Iraq's Kurdistan Regional Government (KRG) has condemned remarks by Iraq’s State Oil Marketing Organisation (Somo), which earlier this week issued a letter threatening legal action against buyers and traders of crude produced in the Kurdistan.
The letter issued by Somo is "nothing more than another drip in a stream of disinformation" published as part of a "political fight", KRG's Ministry of Natural Resources said in a statement on Friday.
"The letter is also intended to undermine the continuing good-faith dialogue between the Kurdistan Regional Government and the federal government. That dialogue seeks to and agrees [on] a plan for the future management of Iraq’s energy resources and revenue in line with the Federal Constitution," the statement said.
The letter issued by Somo cited a ruling by Iraq's Federal Court in February, which stated that the KRG must hand its crude oil supplies to Baghdad after deciding that a 2007 Kurdish law on oil production, revenue and exports was not in line with the constitution.
However, the KRG has called the decision "unconstitutional".
"The rights of the [Iraqi] Kurdistan region to develop and produce hydrocarbon resources within the boundaries of the region continues as provided by the Federal Constitution and Kurdistan law," the ministry statement said.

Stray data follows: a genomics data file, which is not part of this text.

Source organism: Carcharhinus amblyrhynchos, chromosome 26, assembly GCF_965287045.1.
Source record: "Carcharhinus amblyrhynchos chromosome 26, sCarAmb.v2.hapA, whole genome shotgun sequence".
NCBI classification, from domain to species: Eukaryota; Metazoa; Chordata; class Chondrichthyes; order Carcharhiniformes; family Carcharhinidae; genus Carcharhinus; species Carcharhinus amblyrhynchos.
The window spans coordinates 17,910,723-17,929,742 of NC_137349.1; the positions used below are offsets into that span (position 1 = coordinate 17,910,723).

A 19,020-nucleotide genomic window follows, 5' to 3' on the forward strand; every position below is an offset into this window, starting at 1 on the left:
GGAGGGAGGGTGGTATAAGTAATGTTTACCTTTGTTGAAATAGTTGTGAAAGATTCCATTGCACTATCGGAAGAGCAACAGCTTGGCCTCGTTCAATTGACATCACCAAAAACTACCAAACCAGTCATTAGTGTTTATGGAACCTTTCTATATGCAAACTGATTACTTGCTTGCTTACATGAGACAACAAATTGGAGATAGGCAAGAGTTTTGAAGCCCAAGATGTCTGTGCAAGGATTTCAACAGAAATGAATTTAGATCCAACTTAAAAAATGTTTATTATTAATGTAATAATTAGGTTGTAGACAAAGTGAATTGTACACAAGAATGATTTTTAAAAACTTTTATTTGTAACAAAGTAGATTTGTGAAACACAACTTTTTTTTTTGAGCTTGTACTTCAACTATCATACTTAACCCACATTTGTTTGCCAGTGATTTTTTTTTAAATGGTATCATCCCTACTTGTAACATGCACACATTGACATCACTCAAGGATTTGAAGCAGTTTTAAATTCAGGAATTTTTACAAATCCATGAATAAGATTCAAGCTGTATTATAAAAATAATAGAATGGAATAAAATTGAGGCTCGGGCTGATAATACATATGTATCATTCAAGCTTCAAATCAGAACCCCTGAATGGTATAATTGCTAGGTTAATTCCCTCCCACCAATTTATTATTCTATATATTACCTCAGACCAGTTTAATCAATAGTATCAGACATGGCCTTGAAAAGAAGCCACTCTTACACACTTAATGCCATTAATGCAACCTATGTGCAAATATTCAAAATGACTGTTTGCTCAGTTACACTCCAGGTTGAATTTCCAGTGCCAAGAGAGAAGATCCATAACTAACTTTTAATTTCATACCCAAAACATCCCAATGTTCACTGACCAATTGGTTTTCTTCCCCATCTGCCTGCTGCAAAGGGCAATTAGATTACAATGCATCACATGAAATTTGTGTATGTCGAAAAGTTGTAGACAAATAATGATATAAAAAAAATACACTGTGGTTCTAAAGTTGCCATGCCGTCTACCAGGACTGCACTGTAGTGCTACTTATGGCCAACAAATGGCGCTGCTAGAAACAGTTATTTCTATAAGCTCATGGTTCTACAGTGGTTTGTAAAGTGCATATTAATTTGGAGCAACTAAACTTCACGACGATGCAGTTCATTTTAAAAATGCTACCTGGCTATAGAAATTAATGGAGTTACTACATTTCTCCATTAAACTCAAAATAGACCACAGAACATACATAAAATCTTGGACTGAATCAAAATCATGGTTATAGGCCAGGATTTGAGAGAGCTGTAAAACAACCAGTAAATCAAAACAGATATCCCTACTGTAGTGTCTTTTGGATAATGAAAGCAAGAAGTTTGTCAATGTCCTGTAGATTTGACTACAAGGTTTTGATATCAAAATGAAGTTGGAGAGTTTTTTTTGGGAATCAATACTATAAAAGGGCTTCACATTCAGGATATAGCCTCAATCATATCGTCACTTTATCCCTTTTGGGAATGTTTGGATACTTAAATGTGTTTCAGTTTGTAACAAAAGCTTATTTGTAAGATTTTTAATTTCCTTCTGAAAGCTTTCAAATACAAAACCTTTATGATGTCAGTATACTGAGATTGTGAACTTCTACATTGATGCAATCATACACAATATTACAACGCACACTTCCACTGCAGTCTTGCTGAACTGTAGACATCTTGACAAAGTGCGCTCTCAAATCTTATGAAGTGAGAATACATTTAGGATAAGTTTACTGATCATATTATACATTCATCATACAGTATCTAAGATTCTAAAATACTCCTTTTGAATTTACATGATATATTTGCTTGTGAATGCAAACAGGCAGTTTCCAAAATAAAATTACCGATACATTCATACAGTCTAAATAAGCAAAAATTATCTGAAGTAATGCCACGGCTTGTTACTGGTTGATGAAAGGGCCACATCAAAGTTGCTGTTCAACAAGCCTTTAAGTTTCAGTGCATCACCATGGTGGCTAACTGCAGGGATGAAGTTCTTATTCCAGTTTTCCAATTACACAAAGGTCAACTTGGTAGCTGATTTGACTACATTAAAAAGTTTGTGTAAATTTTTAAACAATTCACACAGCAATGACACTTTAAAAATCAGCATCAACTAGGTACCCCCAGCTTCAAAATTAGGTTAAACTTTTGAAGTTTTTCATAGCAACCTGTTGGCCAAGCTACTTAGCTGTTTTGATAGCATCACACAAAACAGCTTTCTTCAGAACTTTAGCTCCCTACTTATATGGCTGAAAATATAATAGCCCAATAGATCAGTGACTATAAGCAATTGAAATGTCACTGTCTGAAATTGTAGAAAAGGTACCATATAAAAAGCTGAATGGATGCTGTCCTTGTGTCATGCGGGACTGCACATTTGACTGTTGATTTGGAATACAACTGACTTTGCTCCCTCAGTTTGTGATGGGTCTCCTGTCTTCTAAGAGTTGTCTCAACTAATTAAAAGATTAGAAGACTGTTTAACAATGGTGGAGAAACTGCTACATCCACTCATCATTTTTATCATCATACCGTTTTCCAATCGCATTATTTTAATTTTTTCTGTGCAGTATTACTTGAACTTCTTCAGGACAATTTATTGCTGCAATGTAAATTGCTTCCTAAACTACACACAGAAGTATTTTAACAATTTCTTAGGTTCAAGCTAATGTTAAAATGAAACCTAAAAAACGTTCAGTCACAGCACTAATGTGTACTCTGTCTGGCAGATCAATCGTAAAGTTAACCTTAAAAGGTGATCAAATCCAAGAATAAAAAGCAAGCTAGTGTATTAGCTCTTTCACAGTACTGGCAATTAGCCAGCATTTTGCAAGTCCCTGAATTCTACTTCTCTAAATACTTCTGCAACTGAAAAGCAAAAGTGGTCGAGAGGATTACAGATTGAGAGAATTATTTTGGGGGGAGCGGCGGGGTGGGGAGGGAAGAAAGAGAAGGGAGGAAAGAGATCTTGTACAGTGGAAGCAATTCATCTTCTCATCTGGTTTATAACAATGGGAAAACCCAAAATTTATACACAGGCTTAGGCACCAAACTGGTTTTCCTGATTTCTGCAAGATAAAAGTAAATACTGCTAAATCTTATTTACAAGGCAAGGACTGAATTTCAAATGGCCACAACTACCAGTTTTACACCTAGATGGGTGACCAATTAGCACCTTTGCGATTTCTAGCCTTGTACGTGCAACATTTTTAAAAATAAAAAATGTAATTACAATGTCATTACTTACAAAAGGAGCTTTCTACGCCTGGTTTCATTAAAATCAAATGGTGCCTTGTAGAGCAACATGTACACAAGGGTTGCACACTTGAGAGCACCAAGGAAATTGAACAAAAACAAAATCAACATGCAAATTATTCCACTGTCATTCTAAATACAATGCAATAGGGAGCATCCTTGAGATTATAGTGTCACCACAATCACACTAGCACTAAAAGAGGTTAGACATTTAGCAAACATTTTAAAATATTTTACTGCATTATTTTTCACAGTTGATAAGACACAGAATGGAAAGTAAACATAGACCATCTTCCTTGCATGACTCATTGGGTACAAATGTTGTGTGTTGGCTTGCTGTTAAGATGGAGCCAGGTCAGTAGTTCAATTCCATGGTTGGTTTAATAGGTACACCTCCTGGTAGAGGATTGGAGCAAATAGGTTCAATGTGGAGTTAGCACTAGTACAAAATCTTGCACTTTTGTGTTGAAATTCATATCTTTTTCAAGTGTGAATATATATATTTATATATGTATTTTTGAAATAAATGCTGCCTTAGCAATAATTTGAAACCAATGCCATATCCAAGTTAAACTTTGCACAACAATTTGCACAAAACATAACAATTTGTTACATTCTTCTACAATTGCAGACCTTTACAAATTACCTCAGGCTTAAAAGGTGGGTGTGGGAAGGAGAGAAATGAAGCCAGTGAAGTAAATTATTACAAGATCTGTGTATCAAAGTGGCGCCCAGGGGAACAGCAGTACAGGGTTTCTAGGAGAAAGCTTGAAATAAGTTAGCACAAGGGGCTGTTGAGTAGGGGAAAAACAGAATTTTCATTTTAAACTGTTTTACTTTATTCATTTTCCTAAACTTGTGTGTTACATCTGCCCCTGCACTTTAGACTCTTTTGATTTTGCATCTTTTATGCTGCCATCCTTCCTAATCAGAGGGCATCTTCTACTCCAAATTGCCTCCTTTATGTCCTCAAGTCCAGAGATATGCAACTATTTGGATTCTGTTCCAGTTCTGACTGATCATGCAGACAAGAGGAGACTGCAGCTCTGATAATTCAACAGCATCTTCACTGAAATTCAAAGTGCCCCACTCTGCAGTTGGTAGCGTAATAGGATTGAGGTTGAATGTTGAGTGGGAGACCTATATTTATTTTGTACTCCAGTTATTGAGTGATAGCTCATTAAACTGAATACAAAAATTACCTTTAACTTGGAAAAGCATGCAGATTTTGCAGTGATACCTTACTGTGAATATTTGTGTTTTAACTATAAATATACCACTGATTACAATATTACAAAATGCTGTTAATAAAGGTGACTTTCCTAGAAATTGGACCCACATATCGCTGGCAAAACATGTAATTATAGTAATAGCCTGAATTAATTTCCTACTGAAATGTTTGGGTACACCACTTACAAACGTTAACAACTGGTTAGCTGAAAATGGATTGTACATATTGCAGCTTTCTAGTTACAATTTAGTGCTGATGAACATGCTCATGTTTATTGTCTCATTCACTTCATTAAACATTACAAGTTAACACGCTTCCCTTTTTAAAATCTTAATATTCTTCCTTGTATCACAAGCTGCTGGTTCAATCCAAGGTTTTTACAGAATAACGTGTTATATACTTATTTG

"Oil produced in the Kurdistan region continues to be produced, to be shipped, to be sold, to be refined and to be consumed. Investment interest remains and production is expected to increase."
The last few years have been transformational in terms of the development of Kurdistan’s oil and gas sector.
Oil production in the region amounts to more than 450,000 barrels per day.
In the first half of 2021, the region exported 77.35 million barrels through the Kurdistan export pipeline and also allocated 3.95 million barrels to local refineries, according to an official government report audited by Deloitte.
The region generated $4.1 billion in revenue from crude export sales during the period, with net revenue after payments to oil producers, pipeline operators and repayments to the buyers reaching $1.74bn.
In March, Iraqi Kurdistan's Prime Minister Masrour Barzani said the region is also capable of making up for at least part of the oil shortfall that Europe is facing.
The move was conditional on whether “our partners in Baghdad are prepared to work with us", he told the Global Energy Forum at the time.
The KRG remains "fully committed to the process of mediation and dialogue to resolve outstanding differences" with the federal government on the management of oil and gas in Iraq, the ministry said in its latest statement.